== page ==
The impressive luck of one hedge fund manager has The Reformed Broker reminding investors that the stated return should never be the focal point - it should always be a question of "how was this return produced."
Richard Dickin/The Tri-City Herald/AP
I want to call attention to something that I think is a really important lesson for investors and, to a lesser extent, traders. The first quarter of this year was an absolute risk-on extravaganza for US stocks. Not only did raw beta (the S&P 500) give you a 12% howyadoing, some of the most horrid and risky stocks were able to deliver more than double that return (Bank of America, anyone? Netflix! etc).
And if you were running a pedal-to-the-metal book of holdings in that atmosphere - and picked a few of the standouts while concentrating in them heavily, you had one hell of a quarter. No one exemplified this concept better than hedge fund manager Whitney Tilson of T2 Partners.
This was from his March investor letter (as relayed by Business Insider):
Our fund rose 10.6% in March vs. gains of 3.3% for the S&P 500, 2.1% for the Dow and 4.3% for the Nasdaq. Year to date, during the best first quarter for the S&P 500 and Dow since 1998, and the best for the Nasdaq since 1991, our fund also had its best first quarter, jumping 23.6% vs. 12.6% for the S&P 500, 8.8% for the Dow and 18.9% for the Nasdaq.
26% in Q1 is outstanding no matter which way you slice it. Tilson had a tough 2011 but came into the beginning of the year very strong. But for investors looking at this quarterly performance, the stated return should NEVER be the focal point - it should always be a question of "how was this return produced." Now we know the answer - it was produced by taking aggressively-sized positions in a collection of volatile, out-of-favor "value" names in the context of a junk rally, a from-worst-to-first meltup that saw last year's losers benefit from a cessation of year-end shelling selling.
I like Whitney, always have. He is more forthcoming than almost any other hedge fund manager I can think of, admits his losses and is never shy about laying out his investment theses in public forums, essentially availing himself to the critiques of a million armchair portfolio managers around the world. I give him credit for that and I respect the amount of homework he does on each of his ideas.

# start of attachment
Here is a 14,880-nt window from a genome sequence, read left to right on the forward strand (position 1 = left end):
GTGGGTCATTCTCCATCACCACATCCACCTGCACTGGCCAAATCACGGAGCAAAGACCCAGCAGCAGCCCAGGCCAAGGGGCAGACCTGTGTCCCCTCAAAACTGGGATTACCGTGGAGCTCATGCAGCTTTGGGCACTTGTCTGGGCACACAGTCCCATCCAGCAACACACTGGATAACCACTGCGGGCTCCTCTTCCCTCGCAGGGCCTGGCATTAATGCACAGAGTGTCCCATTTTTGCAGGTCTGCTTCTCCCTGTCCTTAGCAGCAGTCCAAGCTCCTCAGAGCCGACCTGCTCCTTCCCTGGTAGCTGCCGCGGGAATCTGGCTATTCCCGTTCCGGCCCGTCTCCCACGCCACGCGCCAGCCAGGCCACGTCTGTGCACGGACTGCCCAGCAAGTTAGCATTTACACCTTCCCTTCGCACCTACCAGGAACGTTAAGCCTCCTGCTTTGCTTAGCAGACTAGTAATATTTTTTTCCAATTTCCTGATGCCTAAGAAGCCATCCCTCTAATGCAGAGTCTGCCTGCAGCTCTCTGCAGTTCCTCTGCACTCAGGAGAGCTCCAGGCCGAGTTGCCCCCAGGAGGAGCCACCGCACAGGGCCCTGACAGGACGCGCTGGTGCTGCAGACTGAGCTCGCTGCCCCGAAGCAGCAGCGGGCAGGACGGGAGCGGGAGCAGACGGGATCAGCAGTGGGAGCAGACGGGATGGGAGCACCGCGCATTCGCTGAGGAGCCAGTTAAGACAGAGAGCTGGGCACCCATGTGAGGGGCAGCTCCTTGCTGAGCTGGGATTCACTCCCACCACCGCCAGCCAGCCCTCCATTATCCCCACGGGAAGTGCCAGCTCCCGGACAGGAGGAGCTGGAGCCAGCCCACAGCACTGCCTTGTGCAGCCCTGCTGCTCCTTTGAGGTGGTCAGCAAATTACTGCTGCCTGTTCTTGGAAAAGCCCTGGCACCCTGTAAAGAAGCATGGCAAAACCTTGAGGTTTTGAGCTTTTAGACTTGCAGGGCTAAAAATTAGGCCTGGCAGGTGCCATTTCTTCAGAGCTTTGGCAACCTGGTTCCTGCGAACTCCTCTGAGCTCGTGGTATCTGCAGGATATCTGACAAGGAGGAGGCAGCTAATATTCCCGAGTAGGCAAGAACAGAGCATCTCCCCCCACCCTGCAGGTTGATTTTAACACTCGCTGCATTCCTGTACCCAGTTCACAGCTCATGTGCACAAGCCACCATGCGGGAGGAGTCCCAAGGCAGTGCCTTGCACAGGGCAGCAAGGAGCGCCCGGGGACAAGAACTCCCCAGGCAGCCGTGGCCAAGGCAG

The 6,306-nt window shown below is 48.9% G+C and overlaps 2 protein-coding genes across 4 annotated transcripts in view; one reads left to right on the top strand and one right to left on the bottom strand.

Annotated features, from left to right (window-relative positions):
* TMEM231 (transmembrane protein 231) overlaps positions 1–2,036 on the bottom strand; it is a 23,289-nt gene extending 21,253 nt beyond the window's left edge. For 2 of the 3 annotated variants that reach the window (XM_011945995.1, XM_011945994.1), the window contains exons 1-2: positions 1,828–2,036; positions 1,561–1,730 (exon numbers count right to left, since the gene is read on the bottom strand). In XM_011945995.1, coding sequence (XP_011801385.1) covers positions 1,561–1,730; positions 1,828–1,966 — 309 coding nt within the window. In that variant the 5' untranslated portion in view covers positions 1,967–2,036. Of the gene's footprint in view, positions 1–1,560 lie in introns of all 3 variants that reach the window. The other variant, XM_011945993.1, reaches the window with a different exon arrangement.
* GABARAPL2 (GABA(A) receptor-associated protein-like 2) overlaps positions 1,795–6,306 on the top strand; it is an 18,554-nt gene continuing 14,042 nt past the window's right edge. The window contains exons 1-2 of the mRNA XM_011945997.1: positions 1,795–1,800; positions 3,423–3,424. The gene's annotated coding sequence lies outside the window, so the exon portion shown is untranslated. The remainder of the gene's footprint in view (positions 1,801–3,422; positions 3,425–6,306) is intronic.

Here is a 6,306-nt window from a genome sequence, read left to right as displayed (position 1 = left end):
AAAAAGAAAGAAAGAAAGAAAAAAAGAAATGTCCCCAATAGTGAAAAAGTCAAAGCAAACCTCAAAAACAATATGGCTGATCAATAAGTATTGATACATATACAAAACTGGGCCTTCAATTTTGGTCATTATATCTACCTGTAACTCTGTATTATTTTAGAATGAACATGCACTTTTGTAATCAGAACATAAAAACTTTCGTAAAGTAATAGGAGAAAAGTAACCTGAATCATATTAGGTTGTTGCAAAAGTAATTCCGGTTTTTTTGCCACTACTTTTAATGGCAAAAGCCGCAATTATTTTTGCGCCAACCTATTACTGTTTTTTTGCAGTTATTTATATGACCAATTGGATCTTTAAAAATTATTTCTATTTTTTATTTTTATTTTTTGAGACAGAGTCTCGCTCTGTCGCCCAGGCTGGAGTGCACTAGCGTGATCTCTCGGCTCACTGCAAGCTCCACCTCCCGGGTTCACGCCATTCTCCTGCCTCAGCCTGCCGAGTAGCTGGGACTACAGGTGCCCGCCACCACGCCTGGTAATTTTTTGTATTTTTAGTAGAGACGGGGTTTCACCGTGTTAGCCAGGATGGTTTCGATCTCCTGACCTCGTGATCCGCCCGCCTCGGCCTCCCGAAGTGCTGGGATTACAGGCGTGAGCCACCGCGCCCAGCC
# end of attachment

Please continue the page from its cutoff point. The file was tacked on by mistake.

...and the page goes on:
But we have to talk about the consequences of not knowing the "how" and only paying attention to a portfolio's stated return in a given period. Here's how Whitney fared in May with his strategy and stockpicking (via ValueWalk):
Our fund fell 13.6% in May vs. -6.0% for the S&P 500, -5.9% for the Dow and -7.1% for the Nasdaq. Year to date, our fund is up 8.5% vs. 5.2% for the S&P 500, 2.6% for the Dow and 8.9% for the Nasdaq.
On the long side, other than our two largest positions, Berkshire Hathaway (-1.6%) and Iridium warrants (-2.8%), everything else got clobbered: Pep Boys (-37.8%), J.C. Penney (-27.3%), Dell (-24.7%), Sears Canada (-23.2%), JPMorgan Chase & Co.(NYSE:JPM) (-22.9%), Netflix (-20.8%), Barnes & Noble (-20.8%), Citigroup (-19.8%), Grupo Prisa (B shares) (-19.3%),Goldman Sachs Group, Inc. (NYSE:GS) (-16.9%), American International Group, Inc.(NYSE:AIG) (-14.3%), Resource America (-12.9%), SanDisk (-11.6%), and Howard Hughes (-10.8%)
Our short book declined substantially more than the market (though not nearly enough to offset the losses on the long side), led by Green Mountain Coffee Roasters, which announced dreadful earnings and fell 51.6%. Other winners included First Solar (-31.7%), Nokia (-26.8%), Salesforce.com (-11.0%), Tesla (-11.0%), and St. Joe (-10.4%), partially offset by Interoil (+9.9%).
It was an ugly month – our second-worst ever – but for perspective, our fund gave back slightly more than the 12.3% gain of the previous two months. We’re still having a decent year, with a healthy, market-beating gain. In fact, this is the fourth-best start to a year in our fund’s 14-year history.
Now for a hedge fund manager, this is perfectly acceptable, big risk alongside the prospects of even bigger rewards. Volatility being just a distraction and risk management being virtually non-existent here (how else can you explain having positions down almost 40%?).
But is this an acceptable strategy for you? Is this level of volatility worthwhile?
The next time you are told of an eye-popping track record or rate of return, roll your tongue back up into your mouth and ask the following question:
"But how were those returns produced?"
Most strategies aren't successful in all market climates and very few outliers are repeatable in the investment management world (ask the folks who piled into Paulson's hedge fund in 2010).
Live by the sword, die by the sword. Tilson is a swordsman.